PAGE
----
When Families Feud, Senior Parents Lose

Children of elderly parents today may find themselves in a caregiving role, and often must share that role with their brothers and sisters. What happens between these siblings can be smooth or tumultuous, depending upon a number of factors. And according to research performed for the Home Instead Senior Care Network®, the ramifications of rocky sibling relationships can have a negative impact on the quality of care for the senior.
Dementia care can be particularly trying for sibling relationships. The symptoms of Alzheimer’s disease can be tricky to identify in the early stages, and the siblings may not agree on the senior’s capabilities, current condition, or need for at home care. Minnesota is home to an excellent array of home care services, enabling families to obtain personal care and companion services for senior loved ones. Making this choice provides respite care that can allow the sibling caregivers to smooth troubled waters in their family relationships.
The Home Instead Senior Care Network of Minnesota acts as the go-to resource for Minneapolis home care services, not only for Alzheimers care but for all levels of need, from an occasional home health aide to round-the-clock care. In this post we’ll cover some of the challenges that commonly occur in families with seniors who are experiencing declining mental or physical well being. Addressing these challenges through family therapy, legal counsel and respite care can make an enormous difference for both the family members and the senior.

How to Identify Family Challenges that Affect Senior Care

The most common challenges we see between siblings play out in familiar ways, including the following.

“It’s like we’re right back in childhood.” If you feel this way, you’re not alone. Adult siblings of seniors often have the same frictions crop up that they experienced as children. A desire to prove your point or a feeling that you are not being heard or respected may be a sign that your relationship with your sibling has not healed from challenges of the past.

“Mom can still take care of herself!” Some siblings may advocate assistance or enforced restrictions on a senior parent’s activities, such as driving or taking walks alone, while others feel these restrictions are demeaning to the parent and unnecessary. Some may worry that the parent is an accident waiting to happen while others feel more protective of the parent’s emotional well-being than fearful of any real or perceived dangers.

“Who is going to pay for that?” Adult siblings very commonly disagree over issues regarding estate planning, the topic of inheritance, and other financial concerns. All of these issues may crop up especially in a family where there are income disparities, perceptions that one sibling is a “favorite”, and of course anytime money and expenditures are a concern.

“When are you going to do your part?” One of the most common ailments in sibling relationships when a senior needs in home care or companion care is an inequity in the division of labor. This phenomenon, known among experts as “burden of care,” can go on for years, creating ongoing and deepening conflict among adult children who do not see eye to eye on how to shoulder the responsibilities of caring for mom or dad.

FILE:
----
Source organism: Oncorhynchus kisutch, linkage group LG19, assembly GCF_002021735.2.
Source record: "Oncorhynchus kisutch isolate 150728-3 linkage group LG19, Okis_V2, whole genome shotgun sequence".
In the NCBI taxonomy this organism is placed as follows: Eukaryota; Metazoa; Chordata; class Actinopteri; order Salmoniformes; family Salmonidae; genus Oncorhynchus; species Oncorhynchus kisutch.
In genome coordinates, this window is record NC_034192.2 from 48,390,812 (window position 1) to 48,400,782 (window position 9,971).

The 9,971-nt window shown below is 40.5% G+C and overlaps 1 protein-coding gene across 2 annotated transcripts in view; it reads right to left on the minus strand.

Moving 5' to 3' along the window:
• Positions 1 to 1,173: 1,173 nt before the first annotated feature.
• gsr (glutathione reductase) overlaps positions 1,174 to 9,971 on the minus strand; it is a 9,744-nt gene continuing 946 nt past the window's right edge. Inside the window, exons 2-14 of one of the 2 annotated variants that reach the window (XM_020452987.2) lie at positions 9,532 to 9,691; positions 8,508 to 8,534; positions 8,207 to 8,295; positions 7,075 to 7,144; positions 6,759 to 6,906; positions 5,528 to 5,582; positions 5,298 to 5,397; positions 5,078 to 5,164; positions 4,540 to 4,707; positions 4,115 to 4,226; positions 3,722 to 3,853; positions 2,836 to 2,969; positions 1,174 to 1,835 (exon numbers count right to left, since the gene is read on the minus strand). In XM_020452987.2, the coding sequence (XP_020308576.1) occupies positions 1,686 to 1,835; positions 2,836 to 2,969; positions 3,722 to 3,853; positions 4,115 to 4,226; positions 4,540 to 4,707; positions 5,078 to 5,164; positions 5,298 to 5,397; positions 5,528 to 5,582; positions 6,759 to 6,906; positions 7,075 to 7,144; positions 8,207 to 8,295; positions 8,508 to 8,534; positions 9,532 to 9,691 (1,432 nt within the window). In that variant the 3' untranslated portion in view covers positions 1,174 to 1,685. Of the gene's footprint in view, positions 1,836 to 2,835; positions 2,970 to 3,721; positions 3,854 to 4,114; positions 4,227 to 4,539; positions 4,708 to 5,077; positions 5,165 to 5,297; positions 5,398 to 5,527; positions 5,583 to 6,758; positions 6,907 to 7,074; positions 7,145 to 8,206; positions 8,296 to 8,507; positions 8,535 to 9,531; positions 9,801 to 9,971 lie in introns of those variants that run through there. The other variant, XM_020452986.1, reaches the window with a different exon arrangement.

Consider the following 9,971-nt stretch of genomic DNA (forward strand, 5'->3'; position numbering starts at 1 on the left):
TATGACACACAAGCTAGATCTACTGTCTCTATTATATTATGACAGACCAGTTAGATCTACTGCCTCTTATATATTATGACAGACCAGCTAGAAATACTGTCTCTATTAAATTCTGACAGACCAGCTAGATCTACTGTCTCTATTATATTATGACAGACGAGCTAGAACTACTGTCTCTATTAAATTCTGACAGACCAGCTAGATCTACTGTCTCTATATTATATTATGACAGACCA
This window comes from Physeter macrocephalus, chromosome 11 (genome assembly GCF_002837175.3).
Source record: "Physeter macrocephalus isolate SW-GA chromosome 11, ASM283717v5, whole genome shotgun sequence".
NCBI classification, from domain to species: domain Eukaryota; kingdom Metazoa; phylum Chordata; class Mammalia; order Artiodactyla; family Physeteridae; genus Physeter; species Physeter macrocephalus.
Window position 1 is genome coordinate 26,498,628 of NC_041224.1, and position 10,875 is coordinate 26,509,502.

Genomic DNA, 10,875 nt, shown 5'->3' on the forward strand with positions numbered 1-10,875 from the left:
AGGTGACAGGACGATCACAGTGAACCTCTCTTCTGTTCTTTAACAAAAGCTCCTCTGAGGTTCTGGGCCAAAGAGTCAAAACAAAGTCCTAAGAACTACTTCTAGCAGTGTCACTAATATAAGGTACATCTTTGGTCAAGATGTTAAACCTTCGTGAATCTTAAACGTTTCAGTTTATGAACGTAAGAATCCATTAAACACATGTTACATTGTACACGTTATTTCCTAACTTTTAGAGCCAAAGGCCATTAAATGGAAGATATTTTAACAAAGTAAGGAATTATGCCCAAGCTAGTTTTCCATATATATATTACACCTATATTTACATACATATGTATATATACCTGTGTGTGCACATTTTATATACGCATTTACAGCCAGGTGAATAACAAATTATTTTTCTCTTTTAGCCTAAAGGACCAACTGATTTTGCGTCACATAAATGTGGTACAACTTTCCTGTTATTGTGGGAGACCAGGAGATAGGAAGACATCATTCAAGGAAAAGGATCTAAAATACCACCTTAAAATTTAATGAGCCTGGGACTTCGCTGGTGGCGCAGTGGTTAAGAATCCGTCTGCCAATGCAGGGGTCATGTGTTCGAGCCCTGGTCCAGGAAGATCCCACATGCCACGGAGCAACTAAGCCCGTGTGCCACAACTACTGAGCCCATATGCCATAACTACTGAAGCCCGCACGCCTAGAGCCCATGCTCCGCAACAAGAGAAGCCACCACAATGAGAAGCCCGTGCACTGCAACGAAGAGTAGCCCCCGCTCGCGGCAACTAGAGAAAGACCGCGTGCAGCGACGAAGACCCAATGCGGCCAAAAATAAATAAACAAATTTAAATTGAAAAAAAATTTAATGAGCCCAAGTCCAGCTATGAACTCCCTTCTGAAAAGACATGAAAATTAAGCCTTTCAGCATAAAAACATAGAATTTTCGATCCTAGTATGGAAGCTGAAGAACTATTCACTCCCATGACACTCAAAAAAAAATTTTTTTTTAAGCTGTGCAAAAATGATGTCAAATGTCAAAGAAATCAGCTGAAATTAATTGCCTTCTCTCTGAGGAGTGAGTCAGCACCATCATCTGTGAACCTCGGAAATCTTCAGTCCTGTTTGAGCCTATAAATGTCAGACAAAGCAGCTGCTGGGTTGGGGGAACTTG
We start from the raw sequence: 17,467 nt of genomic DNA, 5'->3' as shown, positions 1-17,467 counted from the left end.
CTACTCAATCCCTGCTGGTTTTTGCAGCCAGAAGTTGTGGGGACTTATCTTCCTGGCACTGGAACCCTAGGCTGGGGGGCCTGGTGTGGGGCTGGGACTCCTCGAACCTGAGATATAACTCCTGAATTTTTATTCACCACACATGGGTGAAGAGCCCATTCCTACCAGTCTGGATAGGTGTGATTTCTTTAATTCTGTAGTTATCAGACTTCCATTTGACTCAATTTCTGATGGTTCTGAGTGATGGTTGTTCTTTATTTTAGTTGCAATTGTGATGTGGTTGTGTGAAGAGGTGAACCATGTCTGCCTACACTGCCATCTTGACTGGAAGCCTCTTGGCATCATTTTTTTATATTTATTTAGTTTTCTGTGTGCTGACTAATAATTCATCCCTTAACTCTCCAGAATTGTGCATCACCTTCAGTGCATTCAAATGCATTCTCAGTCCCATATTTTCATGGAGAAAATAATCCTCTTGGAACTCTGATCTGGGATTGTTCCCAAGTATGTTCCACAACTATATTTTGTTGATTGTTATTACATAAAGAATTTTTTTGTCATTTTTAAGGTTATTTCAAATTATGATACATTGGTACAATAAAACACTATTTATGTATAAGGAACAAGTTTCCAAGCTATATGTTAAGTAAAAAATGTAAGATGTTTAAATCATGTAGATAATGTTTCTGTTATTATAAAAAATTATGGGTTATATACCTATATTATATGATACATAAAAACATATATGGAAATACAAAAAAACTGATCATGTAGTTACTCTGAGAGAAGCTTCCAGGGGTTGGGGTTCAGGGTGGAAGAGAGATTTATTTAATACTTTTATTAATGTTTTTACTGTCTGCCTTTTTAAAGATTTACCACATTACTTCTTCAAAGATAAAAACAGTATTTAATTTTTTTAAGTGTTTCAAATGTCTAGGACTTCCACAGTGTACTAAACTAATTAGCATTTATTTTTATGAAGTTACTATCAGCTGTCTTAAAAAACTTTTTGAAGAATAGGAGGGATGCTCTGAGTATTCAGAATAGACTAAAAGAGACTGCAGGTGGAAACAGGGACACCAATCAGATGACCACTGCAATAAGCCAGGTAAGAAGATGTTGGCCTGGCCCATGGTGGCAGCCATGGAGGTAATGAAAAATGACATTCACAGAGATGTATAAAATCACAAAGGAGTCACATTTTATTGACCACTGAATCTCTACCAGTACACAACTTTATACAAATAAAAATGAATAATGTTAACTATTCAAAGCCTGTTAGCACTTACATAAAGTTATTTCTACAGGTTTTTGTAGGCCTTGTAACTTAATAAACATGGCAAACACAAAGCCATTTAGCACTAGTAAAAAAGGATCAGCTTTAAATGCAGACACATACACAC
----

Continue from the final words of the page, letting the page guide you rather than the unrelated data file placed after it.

Strategies and Solutions for Feuds and Addressing Senior Needs

The challenges we’ve described, while difficult, are not insurmountable. Understanding that feuds and rivalries of this kind are common is a first step. The next step is to identify strategies to help.

Family Relationship Strategies

Dr. Ingrid Connidis, Ph.D., a sibling relationships expert at the University of Western Ontario, worked with the Home Instead Senior Care Network to develop the 50-50 RuleSM  public education program for sibling caregivers. “It’s hard on elderly parents to know their children are in conflict,” Dr. Connidis said. When a family is falling apart at the seams, the senior may be the one who suffers the most. Dr. Connidis highly recommends engaging parents in their own caregiving options as much as possible. Hold family meetings and involve third parties as needed. Professionals to consider as impartial advisors may include doctors, geriatric care managers, and attorneys specializing in family legal matters.

Senior Care Strategies

Obtaining in home care is another step to consider. Again, many resources exist in the state of Minnesota. Consider calling the Home Instead Senior Care Network of MN. Or perform an internet search on terms such as “senior care Minnesota,” “Home Care Plymouth,” and “in home care Minneapolis.” Whether home care for Alzheimers related symptoms is needed, or obtaining part time attendant services can help relieve the stresses on sibling caregivers, creating a workable strategy will help to maintain well being and quality of life for the senior.

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